Oracy: Why I left the Speaking Up For Speaking event buzzing
26th April 2018
Events in the Commons’ committee rooms invariably concern important issues, but are sometimes a little…. stuffy.
Our recent event with Emma Hardy MP- “#speakingup” was different, and there are five main reasons I thought it was both unique and successful.
It’d be great to see more events following these principles.
1. The fantastic speakers included the group most affected by the issues – young people.
Alongside parliamentarians and representatives from the teaching profession, young people described oracy’s positive impact in their lives. For example, Olivia from Manchester explained how oracy and the Reclaim Project helped her find her “authentic” voice, “the one I knew I had but was never quite sure how to use.”
“We believe it is very important for everyone to be heard. What’s the point of having amazing ideas if you’re not going to be heard?” A Year 5 @school21_uk student shares his views on why #oracy should be taught in every school. #speakingup pic.twitter.com/SLlhVQ125A
— Voice21 (@voice21oracy) April 24, 2018
2. Different organisations collaborated to support a bigger issue.
Voice 21, the English Speaking Union, the English Speaking Board, and LKMco all came together to help Emma organise the event, demonstrating that collaboration can ensure events tackling shared interests create a stir.
3. The event crossed divides, representing different view points about oracy.
It was special hearing MPs from different parties talk about oracy’s importance in supporting children and young people’s life chances.
Speakers included Conservative MPs Nadhim Zahawi and Lucy Allan, and Labour’s Seema Malhotra. We also heard a range of educational viewpoints, with Debra Kidd and NFER’s Karen Wespieser discussing the evidence base for oracy, and Emma Hardy and Policy Exchange’s John Blake stressing the need for knowledge-rich learning and curricula.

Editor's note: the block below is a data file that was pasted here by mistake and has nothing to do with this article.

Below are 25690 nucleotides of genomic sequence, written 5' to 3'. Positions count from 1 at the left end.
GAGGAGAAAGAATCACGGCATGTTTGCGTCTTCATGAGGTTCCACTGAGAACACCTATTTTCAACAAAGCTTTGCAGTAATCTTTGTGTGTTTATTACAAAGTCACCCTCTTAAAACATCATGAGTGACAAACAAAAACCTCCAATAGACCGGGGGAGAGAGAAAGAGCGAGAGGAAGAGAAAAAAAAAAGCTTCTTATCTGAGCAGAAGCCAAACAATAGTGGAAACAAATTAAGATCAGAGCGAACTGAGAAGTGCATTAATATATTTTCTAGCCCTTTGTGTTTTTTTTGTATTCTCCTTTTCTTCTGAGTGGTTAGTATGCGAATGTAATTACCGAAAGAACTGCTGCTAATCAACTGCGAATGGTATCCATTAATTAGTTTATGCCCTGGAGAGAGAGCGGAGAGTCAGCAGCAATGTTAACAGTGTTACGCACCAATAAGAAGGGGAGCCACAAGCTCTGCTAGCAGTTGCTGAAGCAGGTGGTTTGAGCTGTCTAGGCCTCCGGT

Grateful to the young people who spoke at today’s #speakingup event, particularly one pupil from St Thomas More School in Stoke who told us about the support he's received. Thank you to him for helping to launch Stoke’s Opportunity Area programme, backed by a share of £72million. pic.twitter.com/0vYN1KjSou
— Nadhim Zahawi (@nadhimzahawi) April 24, 2018
Challenge in doing debating as a teacher was that although we taught presentation skills, pupils lost debates because they didn’t have the knowledge they needed in order to win. Don’t set this up as opposed to a knowledge rich curriculum says @Johndavidblake
— Loic (@LoicMnzs) April 24, 2018
4. We explored the role of ‘hard’ and ‘soft’ policy levers.
Whilst some argued that oracy should be given greater prominence in the National Curriculum and school inspection framework, others asked why teachers needed to be made to do something. Are there other options, such as improved access to training or subtle changes to government contracts?
5. We recognised the many different forms oracy can take and now have concrete plans for what we will do next.
The term ‘oracy’ refers to a set of skills pupils learn, as well as a set of pedagogical tools teachers can develop to enhance classroom practice – something that is very much emphasised in Voice 21 and LKMco’s report.
Moving forwards, Emma Hardy now plans to set up an All-Party Parliamentary Group on oracy, where we will be able to pursue these issues and ensure oracy becomes a widely recognised and valued part of pupils’ education.5 ways to make sure your policy event causes a stir Click To Tweet
Read our research report to find out how to improve pupils’ oracy in your school.